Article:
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NY State Senate Bill S8192B-Tenants Receive Additional Relief

On June 30, 2020 Governor Cuomo signed into law Senate bill S8192B and expanded the protections granted to struggling residential tenants during the coronavirus pandemic. The Tenant Safe Harbor Act provides protection from eviction for renters who have experienced financial hardship during the COVID-19 emergency. The bill prohibits courts from evicting residential tenants who experienced financial hardship for non-payment of rent that accrues or becomes due during the pandemic.

Under previous Executive Orders issued by Governor Cuomo [1], tenants were afforded a 90-day moratorium where landlords could not evict tenants for non-payment of rent due to COVID-19 related financial hardship. Although the orders provided tenants with protection, it did not shield them from the risk of eviction after the restricted period. The fallout would include court dockets flooded with several hundred eviction orders once the moratorium ended in August. Without any assistance, residential tenants— recovering from job losses in a down market along with the related financial issues—would be confronted with the prospect of losing their homes. The Tenant Safe Harbor Act would prevent a court from using unpaid rent that accrued during the COVID-19 period as the basis for eviction of a financially burdened tenant; however, a court could impose a money judgment against the tenant.

However, the bill only applies to tenants who are facing financial hardship due to the pandemic and the renter must show that their failure to pay rent is directly related to COVID-19. A tenant who fails to pay rent for some other reason is not protected and may be subject to any legal remedies available to the landlord. This is a critical distinction that tenants should be aware of, as the new law does not constitute a rent waiver for those outside of the defined class or who withhold rent in bad-faith.

The law applies to any unpaid rent accrued between March 7 and the yet-to-be-determined date on which all COVID-19 related restrictions on non-essential gatherings and businesses are lifted. The new bill can be found here:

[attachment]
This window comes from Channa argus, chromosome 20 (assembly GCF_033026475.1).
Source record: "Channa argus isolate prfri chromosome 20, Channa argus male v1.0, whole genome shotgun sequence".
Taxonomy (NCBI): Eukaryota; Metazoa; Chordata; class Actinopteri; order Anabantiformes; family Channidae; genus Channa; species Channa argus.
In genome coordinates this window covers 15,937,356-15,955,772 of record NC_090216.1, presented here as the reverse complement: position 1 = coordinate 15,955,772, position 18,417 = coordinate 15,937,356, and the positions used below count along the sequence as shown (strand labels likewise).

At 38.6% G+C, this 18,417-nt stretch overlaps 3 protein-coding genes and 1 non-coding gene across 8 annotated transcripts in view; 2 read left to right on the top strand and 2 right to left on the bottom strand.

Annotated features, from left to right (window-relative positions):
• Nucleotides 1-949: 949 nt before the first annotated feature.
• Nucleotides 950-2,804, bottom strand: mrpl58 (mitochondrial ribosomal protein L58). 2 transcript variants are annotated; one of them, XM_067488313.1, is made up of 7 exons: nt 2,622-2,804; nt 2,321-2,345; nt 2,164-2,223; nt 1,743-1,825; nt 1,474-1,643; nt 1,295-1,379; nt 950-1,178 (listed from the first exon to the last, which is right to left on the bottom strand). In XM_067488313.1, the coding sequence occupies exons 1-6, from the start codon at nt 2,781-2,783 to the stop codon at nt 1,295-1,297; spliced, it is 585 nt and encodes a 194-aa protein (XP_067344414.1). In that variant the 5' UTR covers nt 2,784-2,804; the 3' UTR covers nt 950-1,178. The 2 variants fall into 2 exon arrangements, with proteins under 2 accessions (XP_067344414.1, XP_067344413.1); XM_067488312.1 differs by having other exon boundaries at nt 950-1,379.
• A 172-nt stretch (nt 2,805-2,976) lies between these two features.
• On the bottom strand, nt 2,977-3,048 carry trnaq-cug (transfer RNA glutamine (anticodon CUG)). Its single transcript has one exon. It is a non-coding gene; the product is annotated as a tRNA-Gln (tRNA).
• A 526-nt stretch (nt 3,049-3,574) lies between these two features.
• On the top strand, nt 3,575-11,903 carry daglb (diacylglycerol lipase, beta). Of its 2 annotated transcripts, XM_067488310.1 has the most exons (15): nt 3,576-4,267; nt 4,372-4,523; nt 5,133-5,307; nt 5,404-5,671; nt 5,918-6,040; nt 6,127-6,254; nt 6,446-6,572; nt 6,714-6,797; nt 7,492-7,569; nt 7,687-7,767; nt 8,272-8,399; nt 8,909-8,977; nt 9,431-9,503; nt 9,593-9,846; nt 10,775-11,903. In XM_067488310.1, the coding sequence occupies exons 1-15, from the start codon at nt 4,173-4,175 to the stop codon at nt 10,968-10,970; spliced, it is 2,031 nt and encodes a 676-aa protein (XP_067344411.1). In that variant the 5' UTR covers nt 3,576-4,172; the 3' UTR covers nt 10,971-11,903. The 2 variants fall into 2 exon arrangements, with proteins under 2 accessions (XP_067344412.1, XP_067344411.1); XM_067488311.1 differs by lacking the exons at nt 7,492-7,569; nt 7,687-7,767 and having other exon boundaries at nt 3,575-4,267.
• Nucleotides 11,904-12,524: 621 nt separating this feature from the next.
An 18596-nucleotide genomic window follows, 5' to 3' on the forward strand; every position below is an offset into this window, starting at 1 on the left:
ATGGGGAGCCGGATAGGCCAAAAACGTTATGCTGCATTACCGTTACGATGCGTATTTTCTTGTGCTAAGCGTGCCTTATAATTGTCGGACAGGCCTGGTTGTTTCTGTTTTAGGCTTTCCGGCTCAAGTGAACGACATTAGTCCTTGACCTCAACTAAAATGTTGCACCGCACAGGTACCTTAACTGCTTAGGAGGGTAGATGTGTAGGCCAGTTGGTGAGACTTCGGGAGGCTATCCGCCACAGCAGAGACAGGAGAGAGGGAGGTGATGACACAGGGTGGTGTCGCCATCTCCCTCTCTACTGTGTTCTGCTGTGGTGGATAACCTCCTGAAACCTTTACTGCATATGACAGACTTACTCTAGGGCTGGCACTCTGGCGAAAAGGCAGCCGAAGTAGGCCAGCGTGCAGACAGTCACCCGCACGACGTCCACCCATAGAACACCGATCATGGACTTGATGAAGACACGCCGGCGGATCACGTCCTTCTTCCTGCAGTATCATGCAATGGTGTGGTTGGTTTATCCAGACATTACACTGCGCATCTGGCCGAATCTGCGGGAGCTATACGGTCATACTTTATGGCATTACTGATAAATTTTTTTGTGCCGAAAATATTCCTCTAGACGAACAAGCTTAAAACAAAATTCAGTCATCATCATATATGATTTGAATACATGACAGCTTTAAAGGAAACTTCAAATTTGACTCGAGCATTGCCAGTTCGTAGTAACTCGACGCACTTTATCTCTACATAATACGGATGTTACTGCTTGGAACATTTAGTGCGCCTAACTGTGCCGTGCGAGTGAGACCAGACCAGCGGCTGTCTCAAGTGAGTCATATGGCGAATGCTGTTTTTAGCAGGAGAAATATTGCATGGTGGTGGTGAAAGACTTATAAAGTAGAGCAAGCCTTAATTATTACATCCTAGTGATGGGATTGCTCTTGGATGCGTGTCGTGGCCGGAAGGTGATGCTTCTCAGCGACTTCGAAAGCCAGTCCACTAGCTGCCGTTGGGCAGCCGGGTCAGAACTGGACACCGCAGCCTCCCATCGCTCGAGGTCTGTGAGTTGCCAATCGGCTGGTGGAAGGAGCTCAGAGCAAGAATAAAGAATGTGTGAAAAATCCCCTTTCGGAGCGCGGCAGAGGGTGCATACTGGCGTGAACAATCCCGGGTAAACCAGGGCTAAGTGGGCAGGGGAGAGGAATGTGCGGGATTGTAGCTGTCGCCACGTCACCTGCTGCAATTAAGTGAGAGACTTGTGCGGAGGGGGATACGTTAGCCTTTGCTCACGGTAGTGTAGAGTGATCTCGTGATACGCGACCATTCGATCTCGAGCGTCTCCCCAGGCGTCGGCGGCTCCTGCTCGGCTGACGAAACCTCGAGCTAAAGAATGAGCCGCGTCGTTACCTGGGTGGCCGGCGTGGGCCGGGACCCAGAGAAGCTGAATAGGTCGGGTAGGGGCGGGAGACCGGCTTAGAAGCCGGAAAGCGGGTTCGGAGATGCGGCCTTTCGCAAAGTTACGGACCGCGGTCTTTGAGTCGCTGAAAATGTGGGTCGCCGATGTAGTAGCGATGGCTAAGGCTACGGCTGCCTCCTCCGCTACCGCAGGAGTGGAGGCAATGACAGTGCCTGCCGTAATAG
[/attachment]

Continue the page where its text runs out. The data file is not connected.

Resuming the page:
In the coming months, it will be interesting to see how state lawmakers address the issue of evictions once COVID-19 protections have expired. Tenants and related supporters have been vocal about the need of some type of reform related to the rights of renters. Throughout the pandemic, tenant and rent reform advocacy groups have demanded the cancellation [2] of any accrued rents during the pandemic and any rent currently due until the crisis is over.

On the opposite side of the issue, landlords have argued that laws granting eviction moratoriums place them in a vulnerable position. The freeze on evictions leaves landlords without an equitable remedy previously available to them. Additionally, due to significant pandemic related job losses, it may be unlikely that the past due rents will be recouped once the moratorium is lifted. Landlords have also made the argument that many of the properties are mortgaged, and despite the existing halts on foreclosure actions, banks have offered no similar relief. A significant number of landlords are individual investors with income properties, not large corporations, and rely on the rental payments to pay their mortgage and property taxes.

In response to those concerns, potential legislation has been proposed by state lawmakers. In March, State Senator Brian Kavanaugh proposed Senate bill S8140A, which establishes a COVID-19 emergency rental assistance program [3]. Under the bill, assistance would come in the form of emergency rental vouchers that eligible individuals (and families) could use to pay housing costs. The vouchers would enable landlords to receive payments while pausing, at least temporarily, the risk of eviction for tenants struggling with income loss due to the pandemic. As of July 7, 2020, Senator Kavanaugh’s proposed bill is in committee.

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This Legal Briefing is intended for general informational and educational purposes only and should not be considered legal advice or counsel. The substance of this Legal Briefing is not intended to cover all legal issues or developments regarding the matter. Please consult with an attorney to ascertain how these new developments may relate to you or your business. © 2020 Law Offices of Pullano & Farrow PLLC

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